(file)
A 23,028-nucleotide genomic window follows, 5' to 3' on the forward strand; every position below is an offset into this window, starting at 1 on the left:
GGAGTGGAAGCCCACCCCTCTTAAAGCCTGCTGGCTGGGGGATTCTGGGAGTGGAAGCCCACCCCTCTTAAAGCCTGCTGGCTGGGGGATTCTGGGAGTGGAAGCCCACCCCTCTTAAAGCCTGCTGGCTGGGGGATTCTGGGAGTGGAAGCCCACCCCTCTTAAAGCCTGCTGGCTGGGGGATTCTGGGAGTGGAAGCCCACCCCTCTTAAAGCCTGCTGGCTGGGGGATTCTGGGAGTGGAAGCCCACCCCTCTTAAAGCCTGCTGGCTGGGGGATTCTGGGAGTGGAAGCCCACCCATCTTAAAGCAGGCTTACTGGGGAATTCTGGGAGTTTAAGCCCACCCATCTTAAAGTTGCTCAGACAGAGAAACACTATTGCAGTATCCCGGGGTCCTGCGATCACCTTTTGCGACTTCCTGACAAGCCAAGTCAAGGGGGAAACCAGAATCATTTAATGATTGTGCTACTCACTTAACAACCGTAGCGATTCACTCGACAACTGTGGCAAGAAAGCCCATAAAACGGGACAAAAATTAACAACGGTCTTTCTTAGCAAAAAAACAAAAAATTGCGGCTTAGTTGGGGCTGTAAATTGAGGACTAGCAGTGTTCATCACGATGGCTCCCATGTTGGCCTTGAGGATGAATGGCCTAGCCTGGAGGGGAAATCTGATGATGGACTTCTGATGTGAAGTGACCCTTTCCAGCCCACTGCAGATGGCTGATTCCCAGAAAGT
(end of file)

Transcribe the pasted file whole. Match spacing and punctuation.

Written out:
A 23,028-nucleotide genomic window follows, 5' to 3' on the forward strand; every position below is an offset into this window, starting at 1 on the left:
GGAGTGGAAGCCCACCCCTCTTAAAGCCTGCTGGCTGGGGGATTCTGGGAGTGGAAGCCCACCCCTCTTAAAGCCTGCTGGCTGGGGGATTCTGGGAGTGGAAGCCCACCCCTCTTAAAGCCTGCTGGCTGGGGGATTCTGGGAGTGGAAGCCCACCCCTCTTAAAGCCTGCTGGCTGGGGGATTCTGGGAGTGGAAGCCCACCCCTCTTAAAGCCTGCTGGCTGGGGGATTCTGGGAGTGGAAGCCCACCCCTCTTAAAGCCTGCTGGCTGGGGGATTCTGGGAGTGGAAGCCCACCCATCTTAAAGCAGGCTTACTGGGGAATTCTGGGAGTTTAAGCCCACCCATCTTAAAGTTGCTCAGACAGAGAAACACTATTGCAGTATCCCGGGGTCCTGCGATCACCTTTTGCGACTTCCTGACAAGCCAAGTCAAGGGGGAAACCAGAATCATTTAATGATTGTGCTACTCACTTAACAACCGTAGCGATTCACTCGACAACTGTGGCAAGAAAGCCCATAAAACGGGACAAAAATTAACAACGGTCTTTCTTAGCAAAAAAACAAAAAATTGCGGCTTAGTTGGGGCTGTAAATTGAGGACTAGCAGTGTTCATCACGATGGCTCCCATGTTGGCCTTGAGGATGAATGGCCTAGCCTGGAGGGGAAATCTGATGATGGACTTCTGATGTGAAGTGACCCTTTCCAGCCCACTGCAGATGGCTGATTCCCAGAAAGT